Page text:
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Callaloo 25.2 (2002) 613-619



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An Interview With Fernando Conceição

Elizabeth A. Marchant


This interview was completed in July, 2000.

MARCHANT: How did the Black Movement begin in Brazil?

CONCEIÇÃO: It began with the first black they took from Africa to Brazil. And less than one hundred years after the arrival of the first black in around 1500, in a region of the northeast, quilombos were already being formed. They were the sites of resistance for the blacks who fled from slavery. Palmares was in what is known as the Serra da Barriga in the present-day state of Alagoas. The greatest leader of that resistance was Zumbi. The quilombo of Palmares lasted more than one hundred years until it was destroyed and Zumbi was assassinated. Thus began the Black Movement.

During the entire period of slavery in Brazil, which lasted until 1888, there were always occasions on which Africans and Afro-Brazilians born as slaves revolted. In 1835, for example, there was a very important revolt in Bahia, the Revolta dos Malés. Islamic blacks wanted to take power through armed struggle and managed to incite a revolt that was suffocated by the forces of the government and the ruling elite.

After slavery, in the 20th century, we also have important moments for the organization of blacks. A black man, for example, led the fight to put and end to corporal punishment in the armed forces, principally the navy. It was common for sailors to be punished with whippings from their superior officers. João Cândido led a revolt in 1919 that became known as the Revolta da Chibata for the termination of corporal punishment. The sailors mutinied and pointed the ships' cannons at the then capital of the Republic, Rio de Janeiro. The president had to agree to an accord putting an end to corporal punishment although the leaders of the revolt, including João Cândido, were later imprisoned. Some were deported to maximum-security prisons on islands and subjected to various types of torture.

In the 1930s, blacks also organized a political movement known as the Frente Negra Brasileira. This was one of the most important moments in the struggle to organize blacks in Brazil because the Frente Negra Brasileira proposed an elevation of blacks to vie for spaces of power in Brazilian society together with whites. The Frente Negra was perhaps to this day the biggest organization congregating the largest number of blacks, principally in the southwest—São Paulo and Rio de Janeiro—but also in Bahia and elsewhere. In 1935, the government of Getúlio Vargas carried out a coup, installing a dictatorship called the Estado Novo. That dictatorship imposed the end of all social organizations and political parties like the Frente Negra, which had by then formed into a political party. The dictatorship lasted until 1945. [End Page 613]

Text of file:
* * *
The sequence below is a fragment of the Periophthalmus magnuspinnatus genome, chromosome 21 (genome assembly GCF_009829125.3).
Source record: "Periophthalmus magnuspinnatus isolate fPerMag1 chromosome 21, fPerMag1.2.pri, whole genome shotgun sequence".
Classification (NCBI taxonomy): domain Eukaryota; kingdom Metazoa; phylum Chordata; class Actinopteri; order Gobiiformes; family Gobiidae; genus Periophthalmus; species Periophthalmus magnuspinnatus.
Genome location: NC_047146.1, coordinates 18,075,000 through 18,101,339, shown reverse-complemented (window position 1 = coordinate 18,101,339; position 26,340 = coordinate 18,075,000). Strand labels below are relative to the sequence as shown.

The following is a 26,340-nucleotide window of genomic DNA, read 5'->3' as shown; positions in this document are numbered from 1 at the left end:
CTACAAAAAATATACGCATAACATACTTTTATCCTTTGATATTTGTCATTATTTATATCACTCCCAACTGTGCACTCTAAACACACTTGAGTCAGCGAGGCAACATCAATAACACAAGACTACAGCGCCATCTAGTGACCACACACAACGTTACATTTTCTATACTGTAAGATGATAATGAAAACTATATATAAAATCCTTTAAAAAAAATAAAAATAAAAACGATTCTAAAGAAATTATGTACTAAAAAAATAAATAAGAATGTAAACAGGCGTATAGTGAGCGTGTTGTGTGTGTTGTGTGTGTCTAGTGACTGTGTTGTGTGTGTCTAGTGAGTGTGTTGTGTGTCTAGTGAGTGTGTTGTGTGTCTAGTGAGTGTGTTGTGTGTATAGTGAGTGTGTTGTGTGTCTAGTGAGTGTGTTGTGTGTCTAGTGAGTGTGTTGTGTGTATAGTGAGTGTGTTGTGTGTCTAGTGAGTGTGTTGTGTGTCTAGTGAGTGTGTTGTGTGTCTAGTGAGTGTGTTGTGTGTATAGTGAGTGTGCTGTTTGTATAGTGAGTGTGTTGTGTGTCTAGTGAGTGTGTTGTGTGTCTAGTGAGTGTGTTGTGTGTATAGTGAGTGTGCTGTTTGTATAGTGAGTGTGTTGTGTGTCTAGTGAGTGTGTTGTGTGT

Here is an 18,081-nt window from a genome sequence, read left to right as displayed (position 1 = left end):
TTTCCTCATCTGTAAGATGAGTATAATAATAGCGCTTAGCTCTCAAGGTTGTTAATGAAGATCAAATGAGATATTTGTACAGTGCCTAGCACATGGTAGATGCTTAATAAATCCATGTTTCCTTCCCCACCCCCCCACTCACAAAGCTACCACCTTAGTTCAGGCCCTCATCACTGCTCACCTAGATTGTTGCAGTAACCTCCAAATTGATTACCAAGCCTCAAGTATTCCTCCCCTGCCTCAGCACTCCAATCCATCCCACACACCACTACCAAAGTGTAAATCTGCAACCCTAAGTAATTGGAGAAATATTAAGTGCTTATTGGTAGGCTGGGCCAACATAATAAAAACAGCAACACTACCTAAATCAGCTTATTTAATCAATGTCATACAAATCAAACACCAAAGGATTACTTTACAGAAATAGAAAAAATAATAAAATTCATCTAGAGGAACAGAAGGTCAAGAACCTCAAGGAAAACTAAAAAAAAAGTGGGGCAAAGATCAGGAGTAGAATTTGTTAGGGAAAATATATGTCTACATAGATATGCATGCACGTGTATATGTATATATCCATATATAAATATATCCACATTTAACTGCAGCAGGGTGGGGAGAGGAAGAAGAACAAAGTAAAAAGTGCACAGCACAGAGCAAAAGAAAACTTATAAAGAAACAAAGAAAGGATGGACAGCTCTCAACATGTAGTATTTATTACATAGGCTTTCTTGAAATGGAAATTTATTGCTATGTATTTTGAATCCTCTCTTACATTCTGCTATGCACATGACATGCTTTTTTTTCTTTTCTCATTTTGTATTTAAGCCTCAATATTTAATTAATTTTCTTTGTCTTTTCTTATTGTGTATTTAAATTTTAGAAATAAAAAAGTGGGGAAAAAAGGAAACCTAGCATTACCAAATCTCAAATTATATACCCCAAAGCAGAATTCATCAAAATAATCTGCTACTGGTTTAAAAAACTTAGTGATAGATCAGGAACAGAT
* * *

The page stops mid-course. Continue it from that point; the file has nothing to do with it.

In the 1950s we also had attempts at organizing national black fronts and then in 1964, there was yet another military coup in Brazil. Again the political parties and social organizations were all closed down and their leaders were imprisoned, persecuted, tortured, killed.

Only in the mid-1970s does the Black Movement resurge with a new face and this time it begins in Bahia—the state with the largest black population in Brazil—with the rise of a cultural group called Ilê Aiyê. In 1974 in Salvador, a group of liberal black professionals created Ilê Aiyê, igniting a struggle for the strengthening of racial identity in Bahia. Beginning with Ilê, which started as a group that paraded during carnival, our largest popular festival, various other similar organizations arose. At the end of the military dictatorship, in around 1979, another group arose in São Paulo that was also very important and had a more political thrust. This was the Movimento Negro Unificado Contra a Discriminação Racial [Unified Black Movement Against Racial Discrimination or "MNU"]. Allying the struggle of the MNU with the cultural struggle of the blocos, of the carnival associations, we have today an entire heritage of blacks who...

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Additional Information

ISSN
1080-6512
Print ISSN
0161-2492
Pages
pp. 613-619
Launched on MUSE
2002-05-01
Open Access
No
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